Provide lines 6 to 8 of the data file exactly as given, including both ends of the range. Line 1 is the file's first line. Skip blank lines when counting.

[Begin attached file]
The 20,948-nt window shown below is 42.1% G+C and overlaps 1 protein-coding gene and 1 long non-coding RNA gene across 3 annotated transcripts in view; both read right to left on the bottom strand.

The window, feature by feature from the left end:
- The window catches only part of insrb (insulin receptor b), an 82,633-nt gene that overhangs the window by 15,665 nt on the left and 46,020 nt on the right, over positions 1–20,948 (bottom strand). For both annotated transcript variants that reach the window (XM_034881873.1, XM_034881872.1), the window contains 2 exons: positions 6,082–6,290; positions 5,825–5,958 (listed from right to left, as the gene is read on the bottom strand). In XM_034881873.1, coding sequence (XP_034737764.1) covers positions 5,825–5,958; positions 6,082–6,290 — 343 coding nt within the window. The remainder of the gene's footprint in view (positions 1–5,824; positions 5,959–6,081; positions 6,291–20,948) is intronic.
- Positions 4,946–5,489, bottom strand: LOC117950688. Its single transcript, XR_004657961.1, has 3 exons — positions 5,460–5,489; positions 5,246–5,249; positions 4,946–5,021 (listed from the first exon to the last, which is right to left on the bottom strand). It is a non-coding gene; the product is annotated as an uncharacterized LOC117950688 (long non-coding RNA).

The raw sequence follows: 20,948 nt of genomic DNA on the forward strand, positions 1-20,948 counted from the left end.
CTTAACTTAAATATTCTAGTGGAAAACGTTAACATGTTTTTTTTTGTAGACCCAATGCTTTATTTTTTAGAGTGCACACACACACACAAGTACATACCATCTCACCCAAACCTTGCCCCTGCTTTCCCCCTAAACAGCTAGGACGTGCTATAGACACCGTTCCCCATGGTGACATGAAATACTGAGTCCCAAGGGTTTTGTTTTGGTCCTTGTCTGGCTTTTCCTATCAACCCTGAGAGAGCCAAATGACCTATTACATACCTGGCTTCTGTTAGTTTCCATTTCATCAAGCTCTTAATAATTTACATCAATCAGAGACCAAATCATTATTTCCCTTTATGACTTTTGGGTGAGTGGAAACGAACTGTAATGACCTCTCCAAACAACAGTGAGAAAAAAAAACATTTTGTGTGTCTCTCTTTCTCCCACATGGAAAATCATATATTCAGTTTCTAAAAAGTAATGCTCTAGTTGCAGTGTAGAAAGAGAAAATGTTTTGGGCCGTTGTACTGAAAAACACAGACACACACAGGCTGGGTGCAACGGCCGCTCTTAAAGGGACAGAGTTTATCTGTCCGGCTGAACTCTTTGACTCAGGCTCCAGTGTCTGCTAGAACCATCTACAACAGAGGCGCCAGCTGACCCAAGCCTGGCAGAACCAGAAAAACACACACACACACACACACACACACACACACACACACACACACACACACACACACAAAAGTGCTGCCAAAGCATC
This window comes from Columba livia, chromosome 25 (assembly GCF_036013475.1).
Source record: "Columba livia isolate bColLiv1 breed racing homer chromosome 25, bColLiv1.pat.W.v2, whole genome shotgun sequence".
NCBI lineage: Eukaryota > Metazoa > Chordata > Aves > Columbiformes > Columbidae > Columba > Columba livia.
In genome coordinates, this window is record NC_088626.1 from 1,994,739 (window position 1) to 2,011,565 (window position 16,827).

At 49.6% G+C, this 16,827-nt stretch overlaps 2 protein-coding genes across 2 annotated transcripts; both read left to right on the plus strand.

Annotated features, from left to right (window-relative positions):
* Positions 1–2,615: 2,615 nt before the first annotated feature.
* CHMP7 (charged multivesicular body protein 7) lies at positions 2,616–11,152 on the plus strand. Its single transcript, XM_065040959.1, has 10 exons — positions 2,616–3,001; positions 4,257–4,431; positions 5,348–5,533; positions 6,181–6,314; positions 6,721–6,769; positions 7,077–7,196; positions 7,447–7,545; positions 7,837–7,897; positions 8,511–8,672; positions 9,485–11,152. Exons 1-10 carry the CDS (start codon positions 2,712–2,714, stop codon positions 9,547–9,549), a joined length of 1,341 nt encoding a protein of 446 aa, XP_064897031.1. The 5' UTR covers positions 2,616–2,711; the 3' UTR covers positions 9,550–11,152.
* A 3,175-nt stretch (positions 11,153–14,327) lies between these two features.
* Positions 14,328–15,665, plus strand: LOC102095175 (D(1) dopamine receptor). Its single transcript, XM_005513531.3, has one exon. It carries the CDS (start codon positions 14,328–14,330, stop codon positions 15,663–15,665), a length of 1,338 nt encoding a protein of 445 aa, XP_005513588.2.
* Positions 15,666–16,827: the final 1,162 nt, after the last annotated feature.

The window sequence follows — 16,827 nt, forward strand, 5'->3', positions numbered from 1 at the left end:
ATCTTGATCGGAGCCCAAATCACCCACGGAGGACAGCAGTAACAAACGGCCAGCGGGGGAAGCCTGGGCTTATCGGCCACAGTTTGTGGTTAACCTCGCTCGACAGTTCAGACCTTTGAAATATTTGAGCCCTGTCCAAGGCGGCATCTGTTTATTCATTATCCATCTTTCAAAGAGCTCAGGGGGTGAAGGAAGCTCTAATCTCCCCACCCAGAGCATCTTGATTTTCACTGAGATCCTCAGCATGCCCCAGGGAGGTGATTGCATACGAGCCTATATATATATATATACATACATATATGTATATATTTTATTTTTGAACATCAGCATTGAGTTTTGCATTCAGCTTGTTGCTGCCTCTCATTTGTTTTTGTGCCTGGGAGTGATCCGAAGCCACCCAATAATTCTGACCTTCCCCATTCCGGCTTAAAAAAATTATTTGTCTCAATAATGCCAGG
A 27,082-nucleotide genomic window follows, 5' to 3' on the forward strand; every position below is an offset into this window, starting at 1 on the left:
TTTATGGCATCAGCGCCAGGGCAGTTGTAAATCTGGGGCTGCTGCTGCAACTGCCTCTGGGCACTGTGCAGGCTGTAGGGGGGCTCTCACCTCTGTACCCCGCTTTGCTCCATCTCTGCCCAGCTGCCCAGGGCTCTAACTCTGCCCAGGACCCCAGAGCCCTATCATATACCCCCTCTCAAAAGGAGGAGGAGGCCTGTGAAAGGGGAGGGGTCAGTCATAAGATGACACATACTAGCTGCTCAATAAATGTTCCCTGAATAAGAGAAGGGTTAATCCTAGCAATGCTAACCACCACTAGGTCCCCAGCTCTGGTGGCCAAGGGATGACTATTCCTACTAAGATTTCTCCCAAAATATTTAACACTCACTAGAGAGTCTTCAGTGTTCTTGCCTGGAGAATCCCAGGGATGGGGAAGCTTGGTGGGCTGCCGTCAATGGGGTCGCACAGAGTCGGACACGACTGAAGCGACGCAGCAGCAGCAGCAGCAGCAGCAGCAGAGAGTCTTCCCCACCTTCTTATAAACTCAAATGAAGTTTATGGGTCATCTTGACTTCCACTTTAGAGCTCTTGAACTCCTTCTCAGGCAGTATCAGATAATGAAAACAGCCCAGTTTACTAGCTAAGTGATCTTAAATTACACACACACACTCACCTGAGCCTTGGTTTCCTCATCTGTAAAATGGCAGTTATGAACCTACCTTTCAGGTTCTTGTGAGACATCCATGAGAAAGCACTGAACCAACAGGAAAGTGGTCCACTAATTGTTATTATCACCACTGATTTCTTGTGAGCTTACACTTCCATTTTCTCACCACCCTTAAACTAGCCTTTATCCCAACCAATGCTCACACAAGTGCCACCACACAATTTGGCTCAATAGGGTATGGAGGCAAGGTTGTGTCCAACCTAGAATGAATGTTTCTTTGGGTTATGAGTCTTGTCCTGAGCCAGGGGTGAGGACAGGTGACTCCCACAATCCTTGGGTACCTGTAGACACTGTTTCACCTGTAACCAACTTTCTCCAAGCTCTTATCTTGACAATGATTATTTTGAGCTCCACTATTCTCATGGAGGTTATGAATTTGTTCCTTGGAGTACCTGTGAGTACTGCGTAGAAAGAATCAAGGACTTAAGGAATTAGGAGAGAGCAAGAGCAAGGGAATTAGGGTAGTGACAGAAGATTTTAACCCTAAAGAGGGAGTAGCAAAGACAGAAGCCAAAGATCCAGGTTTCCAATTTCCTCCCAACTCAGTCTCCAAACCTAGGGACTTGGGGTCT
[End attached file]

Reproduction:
CTTAACTTAAATATTCTAGTGGAAAACGTTAACATGTTTTTTTTTGTAGACCCAATGCTTTATTTTTTAGAGTGCACACACACACACAAGTACATACCATCTCACCCAAACCTTGCCCCTGCTTTCCCCCTAAACAGCTAGGACGTGCTATAGACACCGTTCCCCATGGTGACATGAAATACTGAGTCCCAAGGGTTTTGTTTTGGTCCTTGTCTGGCTTTTCCTATCAACCCTGAGAGAGCCAAATGACCTATTACATACCTGGCTTCTGTTAGTTTCCATTTCATCAAGCTCTTAATAATTTACATCAATCAGAGACCAAATCATTATTTCCCTTTATGACTTTTGGGTGAGTGGAAACGAACTGTAATGACCTCTCCAAACAACAGTGAGAAAAAAAAACATTTTGTGTGTCTCTCTTTCTCCCACATGGAAAATCATATATTCAGTTTCTAAAAAGTAATGCTCTAGTTGCAGTGTAGAAAGAGAAAATGTTTTGGGCCGTTGTACTGAAAAACACAGACACACACAGGCTGGGTGCAACGGCCGCTCTTAAAGGGACAGAGTTTATCTGTCCGGCTGAACTCTTTGACTCAGGCTCCAGTGTCTGCTAGAACCATCTACAACAGAGGCGCCAGCTGACCCAAGCCTGGCAGAACCAGAAAAACACACACACACACACACACACACACACACACACACACACACACACACACACACACAAAAGTGCTGCCAAAGCATC
This window comes from Columba livia, chromosome 25 (assembly GCF_036013475.1).
Source record: "Columba livia isolate bColLiv1 breed racing homer chromosome 25, bColLiv1.pat.W.v2, whole genome shotgun sequence".